Despite it being exposed as racially biased and ruled unconstitutional by a federal judge, it seems the NYPD still misses stop-and-frisk. First, President-elect Trump praised it as the right way to combat violent crime (he's wrong), and now the NYPD's 19th Precinct has published a letter in which a pair of grateful parents thank officers for arresting their teenage son and putting him on the path to success.

In the letter, an anonymous mother and father reminisce on how an NYPD officer kindly took in their troublemaking son by stopping, frisking, arresting, and jailing him in 2011—a time when he had been "selling drugs to young people, which was worse than harming himself." Faced with felony charges, their son was supposedly given the option of entering rehab, where he ultimately reformed, got clean, graduated college, and landed a job as a paid intern.

“We believe that the key to turning our son’s life around, the thing that saved his life, was the arrest. We will always feel gratitude to you," the parents wrote.

The 19th Precinct, which polices the Upper East Side, shared the letter on Twitter Monday, along with the boast "We may seem like the bad guys to some people, but it’s letters like this that make our work worth it & truly life changing." The message was quickly picked up by the New York Post and the Daily News, both of which published rosy stories on how stop-and-frisk served as a charitable kind of "scared straight" moment for the young boy.

Robert Gangi, director of New York's Police Reform Organizing Project, criticized the tabloids' reporting on the letter. "It results in a disservice to the public. The NYPD is an enormously powerful institution and their power is unchecked in any meaningful way," Gangi said. "The press does have a responsibility that they're staunchly failing to carry out." (It should be noted that, in the case of the Post, this kind of thing is par for the course.)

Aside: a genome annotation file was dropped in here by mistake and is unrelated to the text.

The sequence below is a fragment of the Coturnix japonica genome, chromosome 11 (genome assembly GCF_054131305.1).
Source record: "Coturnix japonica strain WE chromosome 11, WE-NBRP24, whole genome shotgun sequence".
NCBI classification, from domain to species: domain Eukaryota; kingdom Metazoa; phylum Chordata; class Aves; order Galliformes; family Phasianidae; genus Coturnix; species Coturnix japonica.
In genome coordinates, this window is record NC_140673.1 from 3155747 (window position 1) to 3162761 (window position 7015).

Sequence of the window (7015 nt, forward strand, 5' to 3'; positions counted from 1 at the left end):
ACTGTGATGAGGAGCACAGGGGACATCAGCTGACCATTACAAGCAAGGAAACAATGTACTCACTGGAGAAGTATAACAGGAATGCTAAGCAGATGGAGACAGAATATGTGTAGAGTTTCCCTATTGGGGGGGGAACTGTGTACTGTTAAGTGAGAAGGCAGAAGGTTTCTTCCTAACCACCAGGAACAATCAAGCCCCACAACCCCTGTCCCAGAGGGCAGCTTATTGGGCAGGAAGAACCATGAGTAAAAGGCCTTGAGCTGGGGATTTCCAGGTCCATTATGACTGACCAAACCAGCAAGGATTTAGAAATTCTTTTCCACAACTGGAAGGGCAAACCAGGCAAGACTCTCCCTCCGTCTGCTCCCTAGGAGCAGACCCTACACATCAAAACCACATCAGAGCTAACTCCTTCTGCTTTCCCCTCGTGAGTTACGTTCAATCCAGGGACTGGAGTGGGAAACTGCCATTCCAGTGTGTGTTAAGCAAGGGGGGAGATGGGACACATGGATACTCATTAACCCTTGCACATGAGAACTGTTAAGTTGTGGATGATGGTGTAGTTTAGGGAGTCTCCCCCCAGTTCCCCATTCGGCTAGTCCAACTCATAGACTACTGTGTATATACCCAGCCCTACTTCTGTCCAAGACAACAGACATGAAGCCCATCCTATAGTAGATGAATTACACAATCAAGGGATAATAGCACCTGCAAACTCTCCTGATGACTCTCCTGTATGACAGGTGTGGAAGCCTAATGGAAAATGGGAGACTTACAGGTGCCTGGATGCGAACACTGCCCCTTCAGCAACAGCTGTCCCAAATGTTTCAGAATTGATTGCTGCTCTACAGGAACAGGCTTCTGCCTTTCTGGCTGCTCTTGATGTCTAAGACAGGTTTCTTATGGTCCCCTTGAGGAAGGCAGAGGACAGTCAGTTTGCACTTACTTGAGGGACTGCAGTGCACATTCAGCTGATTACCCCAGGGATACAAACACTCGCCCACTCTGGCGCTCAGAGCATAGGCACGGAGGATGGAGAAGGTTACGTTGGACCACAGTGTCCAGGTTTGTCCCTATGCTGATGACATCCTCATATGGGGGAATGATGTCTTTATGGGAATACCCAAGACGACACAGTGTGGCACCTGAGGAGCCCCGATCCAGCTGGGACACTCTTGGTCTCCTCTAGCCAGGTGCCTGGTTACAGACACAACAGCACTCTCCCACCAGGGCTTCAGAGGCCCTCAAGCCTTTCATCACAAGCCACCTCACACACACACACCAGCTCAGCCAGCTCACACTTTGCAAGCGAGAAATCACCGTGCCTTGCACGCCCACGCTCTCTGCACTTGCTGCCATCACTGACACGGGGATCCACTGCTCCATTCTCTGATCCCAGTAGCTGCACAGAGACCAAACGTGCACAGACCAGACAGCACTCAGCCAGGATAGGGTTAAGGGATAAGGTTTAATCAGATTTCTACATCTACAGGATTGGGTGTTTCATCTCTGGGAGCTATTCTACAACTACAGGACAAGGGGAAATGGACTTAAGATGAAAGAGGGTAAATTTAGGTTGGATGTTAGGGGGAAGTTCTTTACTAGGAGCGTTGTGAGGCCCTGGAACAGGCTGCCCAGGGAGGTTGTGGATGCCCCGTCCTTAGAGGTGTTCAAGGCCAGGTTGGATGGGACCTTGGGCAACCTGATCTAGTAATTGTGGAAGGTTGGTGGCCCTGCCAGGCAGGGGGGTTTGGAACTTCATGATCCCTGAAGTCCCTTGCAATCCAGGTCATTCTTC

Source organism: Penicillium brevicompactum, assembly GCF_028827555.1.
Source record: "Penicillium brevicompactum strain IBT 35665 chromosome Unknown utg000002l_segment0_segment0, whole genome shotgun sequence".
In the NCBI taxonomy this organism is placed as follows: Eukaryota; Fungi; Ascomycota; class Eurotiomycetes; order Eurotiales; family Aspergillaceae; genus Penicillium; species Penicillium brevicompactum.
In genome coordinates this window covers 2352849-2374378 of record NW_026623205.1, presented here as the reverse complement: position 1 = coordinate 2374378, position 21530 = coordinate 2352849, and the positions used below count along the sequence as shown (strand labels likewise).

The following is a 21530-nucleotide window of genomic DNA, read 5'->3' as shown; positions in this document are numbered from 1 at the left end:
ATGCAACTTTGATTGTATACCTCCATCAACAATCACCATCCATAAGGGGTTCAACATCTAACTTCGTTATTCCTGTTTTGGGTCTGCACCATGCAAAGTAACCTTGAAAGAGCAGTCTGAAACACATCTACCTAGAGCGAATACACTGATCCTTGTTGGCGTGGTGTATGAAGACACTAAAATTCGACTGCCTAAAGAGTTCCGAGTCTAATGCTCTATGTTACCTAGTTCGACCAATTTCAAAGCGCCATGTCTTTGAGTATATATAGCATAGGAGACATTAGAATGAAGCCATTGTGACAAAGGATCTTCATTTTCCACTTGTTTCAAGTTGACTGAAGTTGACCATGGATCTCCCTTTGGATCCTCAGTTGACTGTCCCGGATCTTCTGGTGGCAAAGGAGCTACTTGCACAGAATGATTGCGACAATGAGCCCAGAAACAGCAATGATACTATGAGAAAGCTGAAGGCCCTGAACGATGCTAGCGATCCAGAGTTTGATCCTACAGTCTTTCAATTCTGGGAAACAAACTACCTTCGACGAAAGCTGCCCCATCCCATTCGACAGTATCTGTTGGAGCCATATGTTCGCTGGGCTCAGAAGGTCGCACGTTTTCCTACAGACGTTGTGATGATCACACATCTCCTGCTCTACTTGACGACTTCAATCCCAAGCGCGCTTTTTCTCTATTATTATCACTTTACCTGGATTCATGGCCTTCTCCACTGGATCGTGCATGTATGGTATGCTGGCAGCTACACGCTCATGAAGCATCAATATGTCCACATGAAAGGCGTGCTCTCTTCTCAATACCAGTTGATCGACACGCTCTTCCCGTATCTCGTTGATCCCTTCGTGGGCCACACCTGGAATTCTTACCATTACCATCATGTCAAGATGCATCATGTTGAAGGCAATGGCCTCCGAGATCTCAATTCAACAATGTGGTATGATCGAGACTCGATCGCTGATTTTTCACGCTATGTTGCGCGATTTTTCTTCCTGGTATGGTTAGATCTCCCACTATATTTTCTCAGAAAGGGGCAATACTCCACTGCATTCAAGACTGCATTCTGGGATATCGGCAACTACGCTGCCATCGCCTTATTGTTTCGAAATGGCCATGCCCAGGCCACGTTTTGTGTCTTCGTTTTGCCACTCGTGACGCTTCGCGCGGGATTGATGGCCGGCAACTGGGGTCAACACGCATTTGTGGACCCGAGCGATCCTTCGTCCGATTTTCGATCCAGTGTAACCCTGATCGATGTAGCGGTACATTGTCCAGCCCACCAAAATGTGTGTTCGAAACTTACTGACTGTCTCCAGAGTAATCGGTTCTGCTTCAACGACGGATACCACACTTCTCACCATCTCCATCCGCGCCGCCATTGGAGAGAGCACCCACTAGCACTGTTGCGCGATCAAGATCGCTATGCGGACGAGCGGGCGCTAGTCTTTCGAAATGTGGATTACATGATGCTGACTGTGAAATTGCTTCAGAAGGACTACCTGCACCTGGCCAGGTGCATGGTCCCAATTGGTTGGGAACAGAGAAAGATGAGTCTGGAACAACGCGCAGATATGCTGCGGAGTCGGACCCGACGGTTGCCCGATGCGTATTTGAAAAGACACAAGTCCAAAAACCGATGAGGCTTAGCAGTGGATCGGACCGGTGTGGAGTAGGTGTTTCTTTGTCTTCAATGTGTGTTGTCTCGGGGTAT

"Most people who were subjected to stop and frisk were angry about it and felt disrespected," Gangi continued. "This may well have been an isolated case where it had a positive impact, because sometimes introducing a young person to the consequences of their acts does help turn them around. But that isn't a justification for the entire practice."

Citywide, stop-and-frisks have declined precipitously in recent years. In 2015, the NYPD made 24,000 street stops, down from 45,787 in 2014 and 685,724 in 2011 (two years before stop-and-frisk was ruled unconstitutional). According to the ACLU, 90 percent of stops between 2002 and 2015 were deemed innocent.

When asked about the modern GOP's resurgent support for stop-and-frisk, Gangi said it's likely that NYPD officers feel more emboldened by Trump and his surrogates. "Officers will more likely be that much more aggressive and proactive in employing stop-and-frisk-type tactics," he added.

The letter also seems to offer anecdotal evidence of the power of rehabilitative drug court programs in lieu of jail time, more than it does warrantless searches. The de Blasio administration is making an effort to open Public Health Diversion Centers that prioritize drug treatment as an alternative to jail for low-level offenders. In the meantime, who wants a snowglobe?